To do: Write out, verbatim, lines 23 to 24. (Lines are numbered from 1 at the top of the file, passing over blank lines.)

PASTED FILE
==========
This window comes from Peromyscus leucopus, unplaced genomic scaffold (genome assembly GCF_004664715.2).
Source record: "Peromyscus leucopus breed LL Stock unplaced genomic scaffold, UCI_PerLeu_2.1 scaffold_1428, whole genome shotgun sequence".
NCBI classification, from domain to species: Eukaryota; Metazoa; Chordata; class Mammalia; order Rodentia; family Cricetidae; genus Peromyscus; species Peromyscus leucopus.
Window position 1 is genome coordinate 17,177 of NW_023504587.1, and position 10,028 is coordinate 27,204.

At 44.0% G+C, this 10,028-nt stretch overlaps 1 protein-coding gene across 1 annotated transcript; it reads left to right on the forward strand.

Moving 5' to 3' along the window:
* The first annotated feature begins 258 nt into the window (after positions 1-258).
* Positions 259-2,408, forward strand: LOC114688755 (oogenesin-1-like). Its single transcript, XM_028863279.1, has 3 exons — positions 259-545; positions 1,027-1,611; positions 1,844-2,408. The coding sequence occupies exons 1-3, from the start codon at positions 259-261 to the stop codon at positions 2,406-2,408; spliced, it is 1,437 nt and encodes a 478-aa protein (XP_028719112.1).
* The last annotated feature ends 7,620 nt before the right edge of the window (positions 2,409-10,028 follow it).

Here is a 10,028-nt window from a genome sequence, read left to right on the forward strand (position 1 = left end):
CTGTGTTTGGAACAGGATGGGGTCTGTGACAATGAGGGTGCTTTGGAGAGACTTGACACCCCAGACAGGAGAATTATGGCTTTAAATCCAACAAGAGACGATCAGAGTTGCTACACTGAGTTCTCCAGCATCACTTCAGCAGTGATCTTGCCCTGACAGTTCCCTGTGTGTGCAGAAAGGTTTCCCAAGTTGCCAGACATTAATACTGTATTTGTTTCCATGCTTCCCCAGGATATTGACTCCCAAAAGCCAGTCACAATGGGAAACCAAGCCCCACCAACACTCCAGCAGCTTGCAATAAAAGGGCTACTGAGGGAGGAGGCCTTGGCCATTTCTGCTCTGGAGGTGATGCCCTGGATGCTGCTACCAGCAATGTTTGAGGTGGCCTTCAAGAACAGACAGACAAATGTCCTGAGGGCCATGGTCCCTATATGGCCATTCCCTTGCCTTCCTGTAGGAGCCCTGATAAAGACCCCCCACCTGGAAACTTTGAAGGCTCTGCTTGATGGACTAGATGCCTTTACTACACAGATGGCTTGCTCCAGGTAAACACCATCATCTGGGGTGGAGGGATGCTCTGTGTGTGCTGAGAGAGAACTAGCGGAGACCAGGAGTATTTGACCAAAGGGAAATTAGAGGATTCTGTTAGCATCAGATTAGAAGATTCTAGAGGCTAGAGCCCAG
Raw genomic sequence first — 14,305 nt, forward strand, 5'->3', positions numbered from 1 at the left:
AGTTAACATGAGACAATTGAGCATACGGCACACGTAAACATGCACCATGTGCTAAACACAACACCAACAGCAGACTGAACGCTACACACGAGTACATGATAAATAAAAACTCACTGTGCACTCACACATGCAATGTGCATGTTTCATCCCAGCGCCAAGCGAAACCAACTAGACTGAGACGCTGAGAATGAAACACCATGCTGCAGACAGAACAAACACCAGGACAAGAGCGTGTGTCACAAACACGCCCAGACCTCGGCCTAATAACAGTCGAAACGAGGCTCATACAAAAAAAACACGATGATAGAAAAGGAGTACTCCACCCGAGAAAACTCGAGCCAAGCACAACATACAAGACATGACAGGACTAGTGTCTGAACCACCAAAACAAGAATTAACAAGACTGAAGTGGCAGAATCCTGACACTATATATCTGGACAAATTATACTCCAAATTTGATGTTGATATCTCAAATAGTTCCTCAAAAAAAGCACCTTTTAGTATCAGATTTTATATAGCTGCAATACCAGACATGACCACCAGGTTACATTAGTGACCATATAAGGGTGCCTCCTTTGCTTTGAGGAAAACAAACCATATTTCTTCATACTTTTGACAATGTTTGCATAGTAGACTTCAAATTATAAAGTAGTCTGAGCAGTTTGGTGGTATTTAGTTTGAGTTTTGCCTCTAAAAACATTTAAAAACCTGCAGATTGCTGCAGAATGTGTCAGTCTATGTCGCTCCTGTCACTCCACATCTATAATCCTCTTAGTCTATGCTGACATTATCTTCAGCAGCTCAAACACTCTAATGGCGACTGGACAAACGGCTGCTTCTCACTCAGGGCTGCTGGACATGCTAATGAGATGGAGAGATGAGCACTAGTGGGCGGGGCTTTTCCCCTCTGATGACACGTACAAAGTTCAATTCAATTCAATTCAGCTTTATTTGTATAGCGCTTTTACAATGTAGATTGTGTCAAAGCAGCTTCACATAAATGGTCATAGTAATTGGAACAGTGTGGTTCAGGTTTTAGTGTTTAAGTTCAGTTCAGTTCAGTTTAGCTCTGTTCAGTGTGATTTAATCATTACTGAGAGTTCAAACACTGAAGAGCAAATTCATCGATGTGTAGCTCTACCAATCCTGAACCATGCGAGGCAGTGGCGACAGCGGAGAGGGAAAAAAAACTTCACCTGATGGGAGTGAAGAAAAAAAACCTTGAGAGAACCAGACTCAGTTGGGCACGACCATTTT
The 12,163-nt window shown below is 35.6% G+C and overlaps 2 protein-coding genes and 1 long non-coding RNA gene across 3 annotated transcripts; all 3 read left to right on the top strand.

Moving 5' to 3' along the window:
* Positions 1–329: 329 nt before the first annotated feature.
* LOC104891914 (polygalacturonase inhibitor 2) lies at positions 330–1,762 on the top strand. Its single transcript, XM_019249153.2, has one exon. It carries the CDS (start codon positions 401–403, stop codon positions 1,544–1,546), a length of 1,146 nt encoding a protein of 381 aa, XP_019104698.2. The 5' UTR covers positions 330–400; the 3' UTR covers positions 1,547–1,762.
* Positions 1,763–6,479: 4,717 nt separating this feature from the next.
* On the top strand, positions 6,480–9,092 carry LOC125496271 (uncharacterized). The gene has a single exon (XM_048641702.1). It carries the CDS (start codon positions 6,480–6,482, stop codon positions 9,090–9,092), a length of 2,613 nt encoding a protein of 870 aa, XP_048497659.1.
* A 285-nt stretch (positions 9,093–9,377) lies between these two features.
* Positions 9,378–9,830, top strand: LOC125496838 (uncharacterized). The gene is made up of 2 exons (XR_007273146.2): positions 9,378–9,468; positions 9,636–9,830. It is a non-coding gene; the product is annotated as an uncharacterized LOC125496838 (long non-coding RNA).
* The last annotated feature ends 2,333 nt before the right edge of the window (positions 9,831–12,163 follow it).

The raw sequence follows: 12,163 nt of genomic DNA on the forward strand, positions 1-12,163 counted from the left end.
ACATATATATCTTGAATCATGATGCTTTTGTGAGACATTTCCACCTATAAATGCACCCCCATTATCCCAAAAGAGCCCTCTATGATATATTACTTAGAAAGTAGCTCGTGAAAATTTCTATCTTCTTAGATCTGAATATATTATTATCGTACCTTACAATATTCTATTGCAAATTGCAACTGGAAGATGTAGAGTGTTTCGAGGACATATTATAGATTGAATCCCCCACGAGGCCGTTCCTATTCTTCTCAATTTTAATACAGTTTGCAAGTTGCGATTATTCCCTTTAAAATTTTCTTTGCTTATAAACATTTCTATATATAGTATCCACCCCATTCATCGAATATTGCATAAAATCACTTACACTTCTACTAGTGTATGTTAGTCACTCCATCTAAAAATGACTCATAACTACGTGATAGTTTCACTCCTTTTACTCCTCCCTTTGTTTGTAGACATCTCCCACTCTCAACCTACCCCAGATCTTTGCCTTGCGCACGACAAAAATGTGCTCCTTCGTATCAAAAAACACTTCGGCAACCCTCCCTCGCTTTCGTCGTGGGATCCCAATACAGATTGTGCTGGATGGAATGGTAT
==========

The raw sequence follows: 12,163 nt of genomic DNA on the forward strand, positions 1-12,163 counted from the left end.
ACATATATATCTTGAATCATGATGCTTTTGTGAGACATTTCCACCTATAAATGCACCCCCATTATCCCAAAAGAGCCCTCTATGATATATTACTTAGAAAGTAGCTCGTGAAAATTTCTATCTTCTTAGATCTGAATATATTATTATCGTACCTTACAATATTCTATTGCAAATTGCAACTGGAAGATGTAGAGTGTTTCGAGGACATATTATAGATTGAATCCCCCACGAGGCCGTTCCTATTCTTCTCAATTTTAATACAGTTTGCAAGTTGCGATTATTCCCTTTAAAATTTTCTTTGCTTATAAACATTTCTATATATAGTATCCACCCCATTCATCGAATATTGCATAAAATCACTTACACTTCTACTAGTGTATGTTAGTCACTCCATCTAAAAATGACTCATAACTACGTGATAGTTTCACTCCTTTTACTCCTCCCTTTGTTTGTAGACATCTCCCACTCTCAACCTACCCCAGATCTTTGCCTTGCGCACGACAAAAATGTGCTCCTTCGTATCAAAAAACACTTCGGCAACCCTCCCTCGCTTTCGTCGTGGGATCCCAATACAGATTGTGCTGGATGGAATGGTAT